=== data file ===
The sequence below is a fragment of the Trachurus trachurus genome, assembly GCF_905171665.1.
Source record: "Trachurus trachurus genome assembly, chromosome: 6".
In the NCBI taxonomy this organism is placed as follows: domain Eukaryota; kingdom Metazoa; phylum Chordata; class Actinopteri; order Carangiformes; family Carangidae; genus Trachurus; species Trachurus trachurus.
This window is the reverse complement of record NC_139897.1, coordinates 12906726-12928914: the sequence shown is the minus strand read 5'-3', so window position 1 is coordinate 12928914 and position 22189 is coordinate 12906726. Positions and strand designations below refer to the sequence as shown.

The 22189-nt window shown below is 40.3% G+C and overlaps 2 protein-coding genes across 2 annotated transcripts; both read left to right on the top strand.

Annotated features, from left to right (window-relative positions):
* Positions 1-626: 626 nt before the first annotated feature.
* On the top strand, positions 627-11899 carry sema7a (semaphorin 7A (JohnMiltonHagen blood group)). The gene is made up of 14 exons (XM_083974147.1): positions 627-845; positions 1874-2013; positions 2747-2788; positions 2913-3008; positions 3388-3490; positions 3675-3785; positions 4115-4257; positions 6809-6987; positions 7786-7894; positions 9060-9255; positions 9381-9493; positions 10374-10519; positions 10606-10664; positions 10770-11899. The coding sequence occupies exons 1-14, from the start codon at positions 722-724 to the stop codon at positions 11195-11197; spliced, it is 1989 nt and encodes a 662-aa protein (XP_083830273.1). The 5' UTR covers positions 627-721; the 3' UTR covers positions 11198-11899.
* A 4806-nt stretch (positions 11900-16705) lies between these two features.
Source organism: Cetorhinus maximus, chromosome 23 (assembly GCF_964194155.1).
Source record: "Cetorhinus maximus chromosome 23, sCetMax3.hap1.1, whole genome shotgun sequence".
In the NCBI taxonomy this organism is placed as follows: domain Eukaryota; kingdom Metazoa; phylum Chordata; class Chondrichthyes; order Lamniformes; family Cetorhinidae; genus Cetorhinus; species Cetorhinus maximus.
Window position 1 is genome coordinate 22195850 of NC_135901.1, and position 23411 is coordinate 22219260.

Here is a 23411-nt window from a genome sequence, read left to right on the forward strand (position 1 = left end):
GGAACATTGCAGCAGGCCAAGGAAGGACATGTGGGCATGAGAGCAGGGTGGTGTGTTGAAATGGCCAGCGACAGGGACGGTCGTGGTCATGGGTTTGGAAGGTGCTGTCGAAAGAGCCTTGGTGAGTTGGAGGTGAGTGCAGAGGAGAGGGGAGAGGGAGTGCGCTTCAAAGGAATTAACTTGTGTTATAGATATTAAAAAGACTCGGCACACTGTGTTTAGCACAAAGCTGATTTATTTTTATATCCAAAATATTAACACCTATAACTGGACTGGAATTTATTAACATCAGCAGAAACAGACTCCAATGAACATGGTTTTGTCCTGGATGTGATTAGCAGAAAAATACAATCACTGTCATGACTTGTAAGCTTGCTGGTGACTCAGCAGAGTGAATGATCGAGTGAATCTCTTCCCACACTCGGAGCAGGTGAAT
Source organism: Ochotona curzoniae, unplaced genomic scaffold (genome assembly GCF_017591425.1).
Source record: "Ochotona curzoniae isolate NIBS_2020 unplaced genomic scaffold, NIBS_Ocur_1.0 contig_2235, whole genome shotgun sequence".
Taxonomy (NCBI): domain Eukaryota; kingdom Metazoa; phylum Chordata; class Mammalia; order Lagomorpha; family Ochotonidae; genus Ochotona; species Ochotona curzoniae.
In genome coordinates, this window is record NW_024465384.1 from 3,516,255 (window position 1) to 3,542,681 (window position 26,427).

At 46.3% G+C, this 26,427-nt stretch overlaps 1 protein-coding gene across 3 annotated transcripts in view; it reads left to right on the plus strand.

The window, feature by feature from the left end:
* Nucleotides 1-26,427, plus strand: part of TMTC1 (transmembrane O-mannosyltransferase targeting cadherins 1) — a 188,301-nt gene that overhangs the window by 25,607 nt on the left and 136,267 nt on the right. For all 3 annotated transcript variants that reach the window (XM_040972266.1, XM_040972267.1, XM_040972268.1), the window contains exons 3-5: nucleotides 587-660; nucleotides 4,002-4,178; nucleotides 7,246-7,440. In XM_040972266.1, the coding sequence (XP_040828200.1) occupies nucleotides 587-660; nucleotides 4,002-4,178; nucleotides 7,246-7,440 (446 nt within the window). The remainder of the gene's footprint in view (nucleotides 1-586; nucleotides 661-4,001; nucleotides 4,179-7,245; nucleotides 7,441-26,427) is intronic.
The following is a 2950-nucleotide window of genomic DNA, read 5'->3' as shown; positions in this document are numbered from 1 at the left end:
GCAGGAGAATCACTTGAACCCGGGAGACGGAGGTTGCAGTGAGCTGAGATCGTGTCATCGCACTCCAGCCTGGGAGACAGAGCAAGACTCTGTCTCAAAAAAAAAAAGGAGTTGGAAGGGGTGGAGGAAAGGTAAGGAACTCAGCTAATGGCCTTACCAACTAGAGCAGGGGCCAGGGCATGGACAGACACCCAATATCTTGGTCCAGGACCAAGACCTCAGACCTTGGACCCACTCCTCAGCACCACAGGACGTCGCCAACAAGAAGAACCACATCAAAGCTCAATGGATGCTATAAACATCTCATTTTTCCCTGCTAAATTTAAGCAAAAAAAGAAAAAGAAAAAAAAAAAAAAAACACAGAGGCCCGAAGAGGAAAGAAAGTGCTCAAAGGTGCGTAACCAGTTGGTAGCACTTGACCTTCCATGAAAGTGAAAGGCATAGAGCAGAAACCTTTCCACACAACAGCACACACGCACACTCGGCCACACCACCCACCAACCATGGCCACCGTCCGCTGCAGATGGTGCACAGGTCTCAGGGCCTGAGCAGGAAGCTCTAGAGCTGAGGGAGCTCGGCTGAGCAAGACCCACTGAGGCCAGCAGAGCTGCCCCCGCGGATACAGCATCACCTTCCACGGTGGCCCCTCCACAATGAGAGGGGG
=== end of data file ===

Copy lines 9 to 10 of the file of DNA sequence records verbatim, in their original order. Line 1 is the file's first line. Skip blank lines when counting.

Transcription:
* A 4806-nt stretch (positions 11900-16705) lies between these two features.
Source organism: Cetorhinus maximus, chromosome 23 (assembly GCF_964194155.1).